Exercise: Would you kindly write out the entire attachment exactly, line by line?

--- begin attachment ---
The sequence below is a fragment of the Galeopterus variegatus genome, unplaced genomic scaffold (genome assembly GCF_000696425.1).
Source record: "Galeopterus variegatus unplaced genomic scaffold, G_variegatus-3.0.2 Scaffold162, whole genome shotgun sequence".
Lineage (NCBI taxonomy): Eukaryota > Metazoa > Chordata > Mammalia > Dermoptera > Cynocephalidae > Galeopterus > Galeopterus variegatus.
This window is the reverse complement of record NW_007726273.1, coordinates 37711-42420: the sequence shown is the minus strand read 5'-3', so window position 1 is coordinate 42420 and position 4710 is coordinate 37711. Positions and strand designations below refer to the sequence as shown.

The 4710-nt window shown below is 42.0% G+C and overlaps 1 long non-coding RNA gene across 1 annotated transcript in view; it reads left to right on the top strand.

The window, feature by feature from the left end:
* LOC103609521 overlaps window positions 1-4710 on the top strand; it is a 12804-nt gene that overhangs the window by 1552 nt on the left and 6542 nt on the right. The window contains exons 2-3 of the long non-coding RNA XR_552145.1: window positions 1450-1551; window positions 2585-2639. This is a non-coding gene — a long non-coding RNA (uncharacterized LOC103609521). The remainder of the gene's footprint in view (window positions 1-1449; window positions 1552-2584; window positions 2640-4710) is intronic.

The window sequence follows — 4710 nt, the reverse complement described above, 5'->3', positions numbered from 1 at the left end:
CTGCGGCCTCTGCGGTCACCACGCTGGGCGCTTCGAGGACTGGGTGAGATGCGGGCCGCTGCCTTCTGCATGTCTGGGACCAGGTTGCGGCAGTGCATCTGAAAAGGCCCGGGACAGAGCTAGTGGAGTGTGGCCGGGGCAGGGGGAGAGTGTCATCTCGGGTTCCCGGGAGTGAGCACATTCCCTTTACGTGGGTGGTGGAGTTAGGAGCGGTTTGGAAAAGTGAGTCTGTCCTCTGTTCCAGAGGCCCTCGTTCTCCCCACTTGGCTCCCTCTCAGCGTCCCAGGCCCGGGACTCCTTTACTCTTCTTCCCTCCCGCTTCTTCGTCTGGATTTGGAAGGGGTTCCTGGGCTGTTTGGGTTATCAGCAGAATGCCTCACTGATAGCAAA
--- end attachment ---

The sequence below is a fragment of the Galeopterus variegatus genome, unplaced genomic scaffold (genome assembly GCF_000696425.1).
Source record: "Galeopterus variegatus unplaced genomic scaffold, G_variegatus-3.0.2 Scaffold162, whole genome shotgun sequence".
Lineage (NCBI taxonomy): Eukaryota > Metazoa > Chordata > Mammalia > Dermoptera > Cynocephalidae > Galeopterus > Galeopterus variegatus.
This window is the reverse complement of record NW_007726273.1, coordinates 37711-42420: the sequence shown is the minus strand read 5'-3', so window position 1 is coordinate 42420 and position 4710 is coordinate 37711. Positions and strand designations below refer to the sequence as shown.

The 4710-nt window shown below is 42.0% G+C and overlaps 1 long non-coding RNA gene across 1 annotated transcript in view; it reads left to right on the top strand.

The window, feature by feature from the left end:
* LOC103609521 overlaps window positions 1-4710 on the top strand; it is a 12804-nt gene that overhangs the window by 1552 nt on the left and 6542 nt on the right. The window contains exons 2-3 of the long non-coding RNA XR_552145.1: window positions 1450-1551; window positions 2585-2639. This is a non-coding gene — a long non-coding RNA (uncharacterized LOC103609521). The remainder of the gene's footprint in view (window positions 1-1449; window positions 1552-2584; window positions 2640-4710) is intronic.

The window sequence follows — 4710 nt, the reverse complement described above, 5'->3', positions numbered from 1 at the left end:
CTGCGGCCTCTGCGGTCACCACGCTGGGCGCTTCGAGGACTGGGTGAGATGCGGGCCGCTGCCTTCTGCATGTCTGGGACCAGGTTGCGGCAGTGCATCTGAAAAGGCCCGGGACAGAGCTAGTGGAGTGTGGCCGGGGCAGGGGGAGAGTGTCATCTCGGGTTCCCGGGAGTGAGCACATTCCCTTTACGTGGGTGGTGGAGTTAGGAGCGGTTTGGAAAAGTGAGTCTGTCCTCTGTTCCAGAGGCCCTCGTTCTCCCCACTTGGCTCCCTCTCAGCGTCCCAGGCCCGGGACTCCTTTACTCTTCTTCCCTCCCGCTTCTTCGTCTGGATTTGGAAGGGGTTCCTGGGCTGTTTGGGTTATCAGCAGAATGCCTCACTGATAGCAAA